U.S. Open Odds & Trends 2017: Dustin Johnson the Favorite

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Golf handicapping isn’t exactly rocket science – not to say it’s easy. In individual sports like boxing or tennis, you must consider the caliber of a player’s opponent when wagering. That’s not so much the case in golf as the PGA Tour pros are competing more against the course.

Your No. 1 handicapping statistic in golf should be how a player has fared in the past at a certain layout. There’s a term for guys who do well historically at certain places: “Horse for the Course.”

Unfortunately, that doesn’t apply to this week’s 117th U.S. Open because it’s the first time Erin Hills in Wisconsin is hosting a PGA Tour event. The USGA aims to make the U.S. Open the toughest test in golf annually, and Erin Hills is a monster at 7,693 yards (par 72), making it the second-longest host of the tournament ever.

The previous longest was Chambers Bay in 2015, the last time a course hosted a U.S. Open for the first time. Like that location, Erin Hills is a links-style course with plenty of fescue rough. If you hit it into that rough, the ball basically disappears, so it’s similar to a British Open layout. You can play it, too, as it’s a public course about 35 miles northwest of Milwaukee.

Daniel Berger played terrific golf over the weekend in winning the St. Jude Classic in Memphis for the second straight year. However, no winner of the PGA Tour event the week before the U.S. Open has gone on to then win the Open. In fact, only 11 players have won a major the week after winning on the PGA Tour. It was last done by Rory McIlroy at the 2014 PGA Championship.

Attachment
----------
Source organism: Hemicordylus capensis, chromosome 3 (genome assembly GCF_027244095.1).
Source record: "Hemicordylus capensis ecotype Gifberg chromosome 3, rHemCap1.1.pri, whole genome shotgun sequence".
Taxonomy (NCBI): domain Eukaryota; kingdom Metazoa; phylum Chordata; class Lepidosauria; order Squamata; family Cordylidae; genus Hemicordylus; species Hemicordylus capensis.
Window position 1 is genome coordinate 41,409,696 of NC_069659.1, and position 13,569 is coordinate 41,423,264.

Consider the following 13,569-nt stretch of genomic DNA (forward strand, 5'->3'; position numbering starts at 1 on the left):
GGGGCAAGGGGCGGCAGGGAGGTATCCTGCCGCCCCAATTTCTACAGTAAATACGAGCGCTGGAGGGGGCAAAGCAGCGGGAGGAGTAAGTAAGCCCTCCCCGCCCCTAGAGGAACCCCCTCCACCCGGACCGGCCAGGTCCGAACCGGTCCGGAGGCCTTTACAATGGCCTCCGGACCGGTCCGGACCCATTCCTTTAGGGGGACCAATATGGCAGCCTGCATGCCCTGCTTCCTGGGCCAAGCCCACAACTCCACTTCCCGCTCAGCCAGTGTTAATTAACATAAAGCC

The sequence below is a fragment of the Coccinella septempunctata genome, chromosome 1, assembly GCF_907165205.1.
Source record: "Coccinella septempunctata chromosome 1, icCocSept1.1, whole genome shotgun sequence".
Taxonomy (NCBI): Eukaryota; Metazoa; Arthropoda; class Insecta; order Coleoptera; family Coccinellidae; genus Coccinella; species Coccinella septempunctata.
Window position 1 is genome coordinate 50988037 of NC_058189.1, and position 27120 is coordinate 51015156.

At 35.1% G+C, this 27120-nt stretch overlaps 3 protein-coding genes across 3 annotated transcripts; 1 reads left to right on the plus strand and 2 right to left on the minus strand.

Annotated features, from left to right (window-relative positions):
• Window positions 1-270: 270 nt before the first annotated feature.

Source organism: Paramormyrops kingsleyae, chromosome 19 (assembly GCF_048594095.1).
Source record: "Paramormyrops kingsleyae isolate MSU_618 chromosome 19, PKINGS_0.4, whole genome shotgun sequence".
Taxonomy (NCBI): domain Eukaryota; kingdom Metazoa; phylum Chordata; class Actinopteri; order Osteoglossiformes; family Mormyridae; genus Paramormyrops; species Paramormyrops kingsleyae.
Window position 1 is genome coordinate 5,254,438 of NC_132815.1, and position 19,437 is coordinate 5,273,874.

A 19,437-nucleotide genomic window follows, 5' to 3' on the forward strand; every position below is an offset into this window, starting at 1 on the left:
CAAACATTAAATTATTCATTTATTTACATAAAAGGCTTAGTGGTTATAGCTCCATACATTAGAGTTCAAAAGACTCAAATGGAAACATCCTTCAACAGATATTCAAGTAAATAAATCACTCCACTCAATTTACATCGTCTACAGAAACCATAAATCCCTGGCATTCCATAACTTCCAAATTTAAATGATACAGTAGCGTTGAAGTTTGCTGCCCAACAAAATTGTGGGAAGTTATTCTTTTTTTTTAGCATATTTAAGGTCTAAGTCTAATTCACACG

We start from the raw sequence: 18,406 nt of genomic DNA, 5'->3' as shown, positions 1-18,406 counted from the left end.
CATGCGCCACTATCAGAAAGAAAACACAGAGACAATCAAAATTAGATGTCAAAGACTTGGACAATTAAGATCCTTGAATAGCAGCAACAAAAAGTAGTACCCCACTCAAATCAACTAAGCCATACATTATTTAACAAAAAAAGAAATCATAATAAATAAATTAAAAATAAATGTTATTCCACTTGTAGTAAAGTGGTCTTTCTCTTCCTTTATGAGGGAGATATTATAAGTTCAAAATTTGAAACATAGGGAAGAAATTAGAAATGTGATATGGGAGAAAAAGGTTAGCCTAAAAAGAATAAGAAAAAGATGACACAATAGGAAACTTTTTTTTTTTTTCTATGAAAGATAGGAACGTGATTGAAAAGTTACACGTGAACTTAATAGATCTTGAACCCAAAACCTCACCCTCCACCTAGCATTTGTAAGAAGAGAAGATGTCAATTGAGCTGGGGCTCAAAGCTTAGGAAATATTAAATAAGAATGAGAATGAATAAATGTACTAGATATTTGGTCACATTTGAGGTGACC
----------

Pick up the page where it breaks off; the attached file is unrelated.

A lot of guys choose not to play the week before a major, instead practicing on their own or at the site of the major.

World No. 1 Dustin Johnson is the +750 betting favorite at sportsbooks monitored by OddsShark.com. He likely should have won the 2015 U.S. Open but gagged it away with two missed putts on the 72nd hole. Johnson rebounded in 2016 by taking the U.S. Open at Oakmont, which is about as different a course as possible from Erin Hills.

Five players have won back-to-back U.S. Opens but not since Curtis Strange in 1988-89. Johnson’s length off the tee would seem to be a huge advantage this year. He was favored to win the Masters back in April but slipped on some stairs the day before the first round and was forced to withdraw.

The only other players under +2000 on the golf odds for the U.S. Open are Jordan Spieth (+1200), McIlroy (+1200) and Jason Day (+1400). Spieth won the tournament in 2015 and McIlroy did in 2011. Day has finished in the Top 10 of the U.S. Open five times since 2011, including two second-place finishes.

If there’s a tie after 72 holes, the U.S. Open is the only major championship with an 18-hole Monday playoff. The most recent was in 2008 – Tiger Woods’ last major title.